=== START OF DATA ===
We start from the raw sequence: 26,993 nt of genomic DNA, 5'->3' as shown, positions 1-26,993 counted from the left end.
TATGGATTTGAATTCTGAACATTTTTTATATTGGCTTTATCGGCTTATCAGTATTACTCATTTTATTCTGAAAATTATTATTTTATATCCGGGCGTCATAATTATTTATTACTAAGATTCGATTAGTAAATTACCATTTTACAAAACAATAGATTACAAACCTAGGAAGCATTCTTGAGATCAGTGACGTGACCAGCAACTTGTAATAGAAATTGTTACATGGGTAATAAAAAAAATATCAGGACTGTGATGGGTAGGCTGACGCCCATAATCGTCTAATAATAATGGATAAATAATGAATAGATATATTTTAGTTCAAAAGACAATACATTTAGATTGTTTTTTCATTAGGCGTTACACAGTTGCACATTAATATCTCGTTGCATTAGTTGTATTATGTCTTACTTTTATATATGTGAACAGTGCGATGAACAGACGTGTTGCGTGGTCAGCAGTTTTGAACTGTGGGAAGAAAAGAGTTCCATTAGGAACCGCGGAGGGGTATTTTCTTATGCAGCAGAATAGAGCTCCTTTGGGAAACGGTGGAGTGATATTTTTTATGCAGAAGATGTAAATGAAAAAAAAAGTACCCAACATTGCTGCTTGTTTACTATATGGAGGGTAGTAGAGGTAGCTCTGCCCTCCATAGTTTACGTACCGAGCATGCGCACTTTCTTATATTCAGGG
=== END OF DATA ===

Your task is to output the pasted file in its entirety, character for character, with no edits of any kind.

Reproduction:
We start from the raw sequence: 26,993 nt of genomic DNA, 5'->3' as shown, positions 1-26,993 counted from the left end.
TATGGATTTGAATTCTGAACATTTTTTATATTGGCTTTATCGGCTTATCAGTATTACTCATTTTATTCTGAAAATTATTATTTTATATCCGGGCGTCATAATTATTTATTACTAAGATTCGATTAGTAAATTACCATTTTACAAAACAATAGATTACAAACCTAGGAAGCATTCTTGAGATCAGTGACGTGACCAGCAACTTGTAATAGAAATTGTTACATGGGTAATAAAAAAAATATCAGGACTGTGATGGGTAGGCTGACGCCCATAATCGTCTAATAATAATGGATAAATAATGAATAGATATATTTTAGTTCAAAAGACAATACATTTAGATTGTTTTTTCATTAGGCGTTACACAGTTGCACATTAATATCTCGTTGCATTAGTTGTATTATGTCTTACTTTTATATATGTGAACAGTGCGATGAACAGACGTGTTGCGTGGTCAGCAGTTTTGAACTGTGGGAAGAAAAGAGTTCCATTAGGAACCGCGGAGGGGTATTTTCTTATGCAGCAGAATAGAGCTCCTTTGGGAAACGGTGGAGTGATATTTTTTATGCAGAAGATGTAAATGAAAAAAAAAGTACCCAACATTGCTGCTTGTTTACTATATGGAGGGTAGTAGAGGTAGCTCTGCCCTCCATAGTTTACGTACCGAGCATGCGCACTTTCTTATATTCAGGG